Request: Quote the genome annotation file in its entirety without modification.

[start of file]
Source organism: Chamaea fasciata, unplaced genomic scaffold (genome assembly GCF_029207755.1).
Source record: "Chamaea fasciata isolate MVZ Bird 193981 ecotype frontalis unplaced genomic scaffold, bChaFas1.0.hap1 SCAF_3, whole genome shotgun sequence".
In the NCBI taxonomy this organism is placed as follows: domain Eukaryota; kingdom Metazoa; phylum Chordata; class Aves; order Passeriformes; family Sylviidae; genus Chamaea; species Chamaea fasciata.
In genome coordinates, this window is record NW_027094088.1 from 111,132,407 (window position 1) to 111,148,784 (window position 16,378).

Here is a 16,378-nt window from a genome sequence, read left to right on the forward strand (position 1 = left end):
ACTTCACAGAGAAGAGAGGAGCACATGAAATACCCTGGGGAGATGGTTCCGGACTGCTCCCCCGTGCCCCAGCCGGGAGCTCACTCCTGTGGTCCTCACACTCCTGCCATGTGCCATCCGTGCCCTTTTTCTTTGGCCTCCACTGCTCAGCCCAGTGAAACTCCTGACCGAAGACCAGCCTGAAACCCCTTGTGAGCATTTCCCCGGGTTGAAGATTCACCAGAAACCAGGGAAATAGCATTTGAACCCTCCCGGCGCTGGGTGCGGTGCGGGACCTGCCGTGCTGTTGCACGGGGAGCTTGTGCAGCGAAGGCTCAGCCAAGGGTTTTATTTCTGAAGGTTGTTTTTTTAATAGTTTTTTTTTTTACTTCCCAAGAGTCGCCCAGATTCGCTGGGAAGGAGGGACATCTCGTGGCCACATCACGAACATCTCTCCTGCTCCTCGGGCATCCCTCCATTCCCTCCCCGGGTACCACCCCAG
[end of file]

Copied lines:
Source organism: Chamaea fasciata, unplaced genomic scaffold (genome assembly GCF_029207755.1).
Source record: "Chamaea fasciata isolate MVZ Bird 193981 ecotype frontalis unplaced genomic scaffold, bChaFas1.0.hap1 SCAF_3, whole genome shotgun sequence".
In the NCBI taxonomy this organism is placed as follows: domain Eukaryota; kingdom Metazoa; phylum Chordata; class Aves; order Passeriformes; family Sylviidae; genus Chamaea; species Chamaea fasciata.
In genome coordinates, this window is record NW_027094088.1 from 111,132,407 (window position 1) to 111,148,784 (window position 16,378).

Here is a 16,378-nt window from a genome sequence, read left to right on the forward strand (position 1 = left end):
ACTTCACAGAGAAGAGAGGAGCACATGAAATACCCTGGGGAGATGGTTCCGGACTGCTCCCCCGTGCCCCAGCCGGGAGCTCACTCCTGTGGTCCTCACACTCCTGCCATGTGCCATCCGTGCCCTTTTTCTTTGGCCTCCACTGCTCAGCCCAGTGAAACTCCTGACCGAAGACCAGCCTGAAACCCCTTGTGAGCATTTCCCCGGGTTGAAGATTCACCAGAAACCAGGGAAATAGCATTTGAACCCTCCCGGCGCTGGGTGCGGTGCGGGACCTGCCGTGCTGTTGCACGGGGAGCTTGTGCAGCGAAGGCTCAGCCAAGGGTTTTATTTCTGAAGGTTGTTTTTTTAATAGTTTTTTTTTTTACTTCCCAAGAGTCGCCCAGATTCGCTGGGAAGGAGGGACATCTCGTGGCCACATCACGAACATCTCTCCTGCTCCTCGGGCATCCCTCCATTCCCTCCCCGGGTACCACCCCAG